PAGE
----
Quilting the Quilt: Big bobbin or little bobbin?
I am waiting for some clever millennial to come up with a ‘perpetual bobbin’ for sewing and quilting machines. Can you imagine never having to wind another bobbin? That brilliant person will be filthy rich!
I’m told by engineering types that such a thing already exists—but it’s a chain stitch machine. If you pull on one end of a chain-stitched thread, the entire stitching line pulls right out! Probably not the best way to stitch a quilt. Well, if we’re stuck winding bobbins until some genius has an ‘aha’ moment, then it pays to learn as much as we can about current bobbin technology. While changing bobbins is not a favorite chore, it’s helpful to know about the advantages and disadvantages of little and big bobbins if you want to add a quilting machine to your studio.
If you own more than one sewing machine, you’ve already discovered that bobbins are not necessarily interchangeable among them. Some machines use a bobbin case, while others have drop-in bobbins. Some bobbins are taller; some are wider. Some have holes in them; some have solid sides. Some machines prefer metal bobbins over plastic bobbins, and vice versa.
Mid-arm and longarm quilting machines come with either a small L-style bobbin or a big M-style bobbin. Some companies offer only one bobbin size—more on the differences in just a bit. (APQS machines can be built for either bobbin size.) The photo below shows the difference between the two bobbin cases.
Even with two bobbin size options, longarms are particular when it comes to bobbins and bobbin cases. Though a bobbin or bobbin case might look similar from one machine to another, small differences can have a huge impact on your machine’s performance if you use the wrong one.
Take a look at the two bobbins and bobbin cases in this picture.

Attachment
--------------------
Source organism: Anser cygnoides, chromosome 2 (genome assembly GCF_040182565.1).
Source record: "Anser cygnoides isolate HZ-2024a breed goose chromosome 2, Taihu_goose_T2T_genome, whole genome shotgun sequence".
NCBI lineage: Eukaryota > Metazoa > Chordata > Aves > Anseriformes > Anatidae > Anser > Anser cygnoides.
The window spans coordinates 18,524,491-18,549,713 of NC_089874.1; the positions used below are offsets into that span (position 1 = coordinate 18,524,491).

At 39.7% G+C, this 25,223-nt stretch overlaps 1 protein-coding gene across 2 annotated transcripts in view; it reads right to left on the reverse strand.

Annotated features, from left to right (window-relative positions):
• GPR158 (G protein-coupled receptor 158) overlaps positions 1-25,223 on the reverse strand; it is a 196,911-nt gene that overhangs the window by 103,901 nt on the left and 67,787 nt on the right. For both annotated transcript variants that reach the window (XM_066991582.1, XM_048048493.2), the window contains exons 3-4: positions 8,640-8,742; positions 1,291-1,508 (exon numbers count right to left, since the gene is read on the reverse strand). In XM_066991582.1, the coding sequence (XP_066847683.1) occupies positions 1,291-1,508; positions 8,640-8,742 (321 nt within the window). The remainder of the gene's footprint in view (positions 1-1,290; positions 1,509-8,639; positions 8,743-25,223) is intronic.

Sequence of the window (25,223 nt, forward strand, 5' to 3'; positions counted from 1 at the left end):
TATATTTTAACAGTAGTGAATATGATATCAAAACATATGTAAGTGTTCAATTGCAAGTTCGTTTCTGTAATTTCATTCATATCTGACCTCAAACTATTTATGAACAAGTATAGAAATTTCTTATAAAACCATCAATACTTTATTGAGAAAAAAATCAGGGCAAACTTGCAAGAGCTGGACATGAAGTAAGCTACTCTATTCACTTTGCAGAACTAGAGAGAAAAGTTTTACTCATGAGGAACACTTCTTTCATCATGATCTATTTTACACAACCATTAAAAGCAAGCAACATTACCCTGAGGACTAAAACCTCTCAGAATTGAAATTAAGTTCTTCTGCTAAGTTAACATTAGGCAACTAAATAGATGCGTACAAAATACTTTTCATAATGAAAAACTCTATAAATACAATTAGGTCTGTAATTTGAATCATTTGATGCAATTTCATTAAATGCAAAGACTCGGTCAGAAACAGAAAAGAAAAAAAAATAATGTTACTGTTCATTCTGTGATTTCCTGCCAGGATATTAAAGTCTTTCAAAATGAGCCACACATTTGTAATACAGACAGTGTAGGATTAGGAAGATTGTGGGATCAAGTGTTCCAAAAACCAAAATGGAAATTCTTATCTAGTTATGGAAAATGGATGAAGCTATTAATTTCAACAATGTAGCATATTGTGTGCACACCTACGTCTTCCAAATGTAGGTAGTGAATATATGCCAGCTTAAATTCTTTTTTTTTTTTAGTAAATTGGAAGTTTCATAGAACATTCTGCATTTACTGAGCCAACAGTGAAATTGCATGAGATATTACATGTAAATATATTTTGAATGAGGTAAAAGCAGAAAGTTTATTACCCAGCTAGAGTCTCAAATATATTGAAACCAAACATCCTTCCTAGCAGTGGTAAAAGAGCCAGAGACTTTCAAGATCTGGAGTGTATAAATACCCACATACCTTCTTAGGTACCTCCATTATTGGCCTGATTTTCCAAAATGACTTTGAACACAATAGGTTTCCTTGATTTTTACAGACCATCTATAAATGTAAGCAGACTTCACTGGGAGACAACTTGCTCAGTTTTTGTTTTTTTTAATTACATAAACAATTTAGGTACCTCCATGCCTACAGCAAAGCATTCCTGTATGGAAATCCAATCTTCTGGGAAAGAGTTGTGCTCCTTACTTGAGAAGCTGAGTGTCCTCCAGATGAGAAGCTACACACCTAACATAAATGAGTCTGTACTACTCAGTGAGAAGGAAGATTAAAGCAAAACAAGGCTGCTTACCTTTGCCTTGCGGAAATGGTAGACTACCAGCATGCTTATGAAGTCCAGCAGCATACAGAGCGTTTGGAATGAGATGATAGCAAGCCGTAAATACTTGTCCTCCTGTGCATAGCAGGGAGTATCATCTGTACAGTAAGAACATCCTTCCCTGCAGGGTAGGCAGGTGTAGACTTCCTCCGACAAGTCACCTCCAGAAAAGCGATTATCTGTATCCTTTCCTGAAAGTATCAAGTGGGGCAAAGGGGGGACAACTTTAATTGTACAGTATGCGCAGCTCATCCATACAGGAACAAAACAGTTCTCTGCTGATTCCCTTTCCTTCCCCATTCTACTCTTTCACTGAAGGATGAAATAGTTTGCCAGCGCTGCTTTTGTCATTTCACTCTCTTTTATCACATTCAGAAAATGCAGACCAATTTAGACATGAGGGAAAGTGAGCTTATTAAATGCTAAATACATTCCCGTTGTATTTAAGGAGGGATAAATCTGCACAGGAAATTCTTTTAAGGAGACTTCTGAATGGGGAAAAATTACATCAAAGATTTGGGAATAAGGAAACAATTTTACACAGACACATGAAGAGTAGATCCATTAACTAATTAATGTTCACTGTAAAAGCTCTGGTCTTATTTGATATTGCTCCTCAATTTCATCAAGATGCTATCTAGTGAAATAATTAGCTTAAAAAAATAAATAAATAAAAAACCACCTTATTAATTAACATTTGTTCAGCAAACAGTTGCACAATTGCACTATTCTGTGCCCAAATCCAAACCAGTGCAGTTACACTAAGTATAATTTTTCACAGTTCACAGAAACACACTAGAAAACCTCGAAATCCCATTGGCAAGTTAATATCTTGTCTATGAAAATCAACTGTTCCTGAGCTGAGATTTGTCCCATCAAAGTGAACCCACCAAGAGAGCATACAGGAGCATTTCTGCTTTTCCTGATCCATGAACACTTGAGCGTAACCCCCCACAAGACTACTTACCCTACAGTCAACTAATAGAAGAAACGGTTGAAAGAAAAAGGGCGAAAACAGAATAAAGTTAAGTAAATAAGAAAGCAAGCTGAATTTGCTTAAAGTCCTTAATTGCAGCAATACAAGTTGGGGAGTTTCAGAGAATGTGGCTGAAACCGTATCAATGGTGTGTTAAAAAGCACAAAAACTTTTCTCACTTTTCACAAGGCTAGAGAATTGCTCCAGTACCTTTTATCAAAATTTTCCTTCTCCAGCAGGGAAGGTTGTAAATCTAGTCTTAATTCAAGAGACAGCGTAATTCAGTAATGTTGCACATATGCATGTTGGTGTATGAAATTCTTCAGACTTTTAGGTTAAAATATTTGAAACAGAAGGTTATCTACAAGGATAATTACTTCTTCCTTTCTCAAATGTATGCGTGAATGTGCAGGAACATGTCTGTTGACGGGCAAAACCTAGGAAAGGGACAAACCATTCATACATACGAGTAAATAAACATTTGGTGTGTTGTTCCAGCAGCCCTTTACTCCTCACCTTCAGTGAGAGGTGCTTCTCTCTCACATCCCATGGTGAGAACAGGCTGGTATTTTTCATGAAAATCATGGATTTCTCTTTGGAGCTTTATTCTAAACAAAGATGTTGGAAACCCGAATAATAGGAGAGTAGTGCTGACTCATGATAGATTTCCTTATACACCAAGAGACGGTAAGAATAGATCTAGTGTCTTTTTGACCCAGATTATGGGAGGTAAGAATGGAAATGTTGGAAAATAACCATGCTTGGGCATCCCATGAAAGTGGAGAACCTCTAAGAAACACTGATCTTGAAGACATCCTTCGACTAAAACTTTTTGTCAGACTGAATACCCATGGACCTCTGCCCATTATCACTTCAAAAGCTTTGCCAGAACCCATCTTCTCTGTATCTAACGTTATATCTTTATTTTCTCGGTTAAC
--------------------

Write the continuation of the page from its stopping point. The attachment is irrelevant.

Both are big M bobbins and cases. The one on the left has a “pigtail guide” that helps align the bobbin thread with the needle, but the case on the right does not. The left-hand bobbin has a slot that fits over a bobbin winder mechanism, but the bobbin on the right does not. That could make winding difficult on some machines! It’s important to choose parts that match your machine’s specifications for best tension, stitch quality and to reduce issues caused from poorly fitting parts.
Back to bobbin size. The little and big bobbins both have advantages and drawbacks. When choosing which one is right for you, it helps to consider what type of quilting you want to do as well as what your budget is for parts. Small L-style bobbins do not hold as much thread as big bobbins, so you will definitely have to change them more often. Big bobbins allow you to quilt about twice as far before the bobbin runs out. If you detest changing bobbins, that can be a big plus.
One important difference is how the bobbin size affects your tension and stitch quality. Compare bobbin sizes to a semi-truck and VW Beetle. If both vehicles are stopped at a traffic light, when it changes to green the Beetle will easily zip ahead, but the truck’s load requires a lot more power and torque to get it moving. When they reach the next stoplight, the Beetle can stop much more quickly than the semi. The truck driver has to hit the brakes much sooner to stop in time; if she’s not paying attention, her momentum and load will blast her right through it. When you “hit the brakes” and change quilting directions, the bobbin needs to respond and stop with you. With a big M-style bobbin, your speed and the bobbin’s extra mass make it hard to stop it when you stop, which can lead to bobbin backlashing.